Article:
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I'd forgotten (again) how strange and difficult it can be to start writing a book.  I go through this every time (well, except for when I started The Forest of Hands and Teeth because that sort of came out of nowhere and was just an experiment).  And yet, every time I forget.

I've described writing as being a series of hallways with infinite numbers of doors.  Each time we write a word, we make a decision, we start closing those doors.  In the beginning, every possibility exists and in the end (hopefully) you look back along the course of the book and realize that there really was only one path all along.

Except that before you start writing, it's hard to even figure out which hallway you're in.  Where to start walking!

It's funny for me because this is probably the first time that I've really had a clear picture of what I want the book to be.  I know the characters (except for the pesky detail of one of their names which is driving me insane), I know the tensions, etc.  I've been super excited about this book ever since I turned in the proposal.  But I feel like I've got this character and she's staring at me and I'm staring at her and we're both just trying to figure out how to dive in.

Trust me, she's been ready to dive in for quite some time.

It's just made me realize that when you're in the middle of writing a story, you have the weight of all the words you've already written behind you.  You already have the characters set in time and place and circumstances.  For example, when I had Mary et al on the path outside the village, there were only a limited number of things that could happen to them.  But in the beginning... limitless possibilities.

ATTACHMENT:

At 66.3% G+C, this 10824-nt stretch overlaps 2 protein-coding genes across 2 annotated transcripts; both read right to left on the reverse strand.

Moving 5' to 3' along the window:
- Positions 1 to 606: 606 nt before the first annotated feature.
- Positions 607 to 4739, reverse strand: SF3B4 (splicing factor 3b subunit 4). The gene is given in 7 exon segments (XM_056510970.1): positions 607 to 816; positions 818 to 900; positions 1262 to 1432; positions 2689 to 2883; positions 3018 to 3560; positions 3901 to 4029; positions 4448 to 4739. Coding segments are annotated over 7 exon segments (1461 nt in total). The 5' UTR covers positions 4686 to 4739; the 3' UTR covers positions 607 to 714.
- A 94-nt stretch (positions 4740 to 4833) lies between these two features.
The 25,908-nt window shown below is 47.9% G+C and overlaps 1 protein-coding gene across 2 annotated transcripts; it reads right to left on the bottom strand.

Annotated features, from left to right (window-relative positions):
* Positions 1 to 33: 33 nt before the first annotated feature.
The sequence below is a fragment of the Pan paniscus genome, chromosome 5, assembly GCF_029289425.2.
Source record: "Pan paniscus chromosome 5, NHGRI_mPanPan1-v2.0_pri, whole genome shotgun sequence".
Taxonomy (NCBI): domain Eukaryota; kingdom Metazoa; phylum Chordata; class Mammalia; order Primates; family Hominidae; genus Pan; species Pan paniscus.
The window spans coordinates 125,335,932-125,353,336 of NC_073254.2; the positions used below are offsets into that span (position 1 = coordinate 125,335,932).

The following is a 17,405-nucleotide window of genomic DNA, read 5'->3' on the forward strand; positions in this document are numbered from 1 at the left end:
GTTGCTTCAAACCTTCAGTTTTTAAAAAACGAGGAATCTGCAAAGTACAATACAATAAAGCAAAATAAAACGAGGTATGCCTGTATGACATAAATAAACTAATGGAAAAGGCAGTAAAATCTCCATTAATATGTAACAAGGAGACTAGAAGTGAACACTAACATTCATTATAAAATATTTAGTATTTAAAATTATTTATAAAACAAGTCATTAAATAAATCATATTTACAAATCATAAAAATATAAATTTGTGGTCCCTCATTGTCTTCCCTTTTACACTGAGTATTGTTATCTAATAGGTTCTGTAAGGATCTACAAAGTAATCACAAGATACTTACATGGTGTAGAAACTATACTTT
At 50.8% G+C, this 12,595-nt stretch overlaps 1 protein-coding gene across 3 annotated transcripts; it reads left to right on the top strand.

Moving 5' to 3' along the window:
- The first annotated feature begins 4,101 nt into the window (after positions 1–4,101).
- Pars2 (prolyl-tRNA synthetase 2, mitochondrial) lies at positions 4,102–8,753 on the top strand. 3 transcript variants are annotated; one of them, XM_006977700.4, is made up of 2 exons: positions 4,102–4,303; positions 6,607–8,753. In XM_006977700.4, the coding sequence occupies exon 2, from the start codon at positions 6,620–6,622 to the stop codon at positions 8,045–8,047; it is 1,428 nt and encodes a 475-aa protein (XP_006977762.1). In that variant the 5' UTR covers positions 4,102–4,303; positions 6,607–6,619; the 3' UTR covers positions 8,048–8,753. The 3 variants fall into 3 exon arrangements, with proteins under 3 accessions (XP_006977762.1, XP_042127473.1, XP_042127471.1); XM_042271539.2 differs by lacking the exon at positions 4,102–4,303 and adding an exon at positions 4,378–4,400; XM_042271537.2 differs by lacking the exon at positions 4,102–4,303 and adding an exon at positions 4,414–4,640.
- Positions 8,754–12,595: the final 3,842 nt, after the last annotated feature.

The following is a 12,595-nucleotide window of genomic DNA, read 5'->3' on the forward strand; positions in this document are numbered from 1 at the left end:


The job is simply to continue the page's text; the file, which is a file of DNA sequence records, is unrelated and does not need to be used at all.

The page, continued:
And the beginning sets the course for the entire book.  The obstacles you set up now will come back around at the end, the character arc's established, etc etc.

How do y'all approach beginnings?  Usually I'm a huge proponent of BICHOK -- butt in chair, hands on keyboard -- when it comes to writing.  But with beginnings... I tend to do a lot more meandering.  I have to stop distracting myself and just spend time thinking.  Lots of lounging about which many people call "napping" and which I like to call "working."  After all, at the edge of sleep and awake I find the mind kind of lets go and all sorts of possibilities open up!


( 10 comments — Leave a comment )
Jul. 24th, 2009 05:08 pm (UTC)
I always start by writing a few scenes, even if I don't know *where* they'll go. If I close my eyes and can see my characters in a defining/emblematic situation, I'll write that scene.

I like your halls/doors analogy. I had a project where it felt like every door was clearly marked, but I had another one where I struggled so, so frequently with which door to take. I described that story as a sphere, because I could never clearly see where to start, where the front was.
Jul. 24th, 2009 05:20 pm (UTC)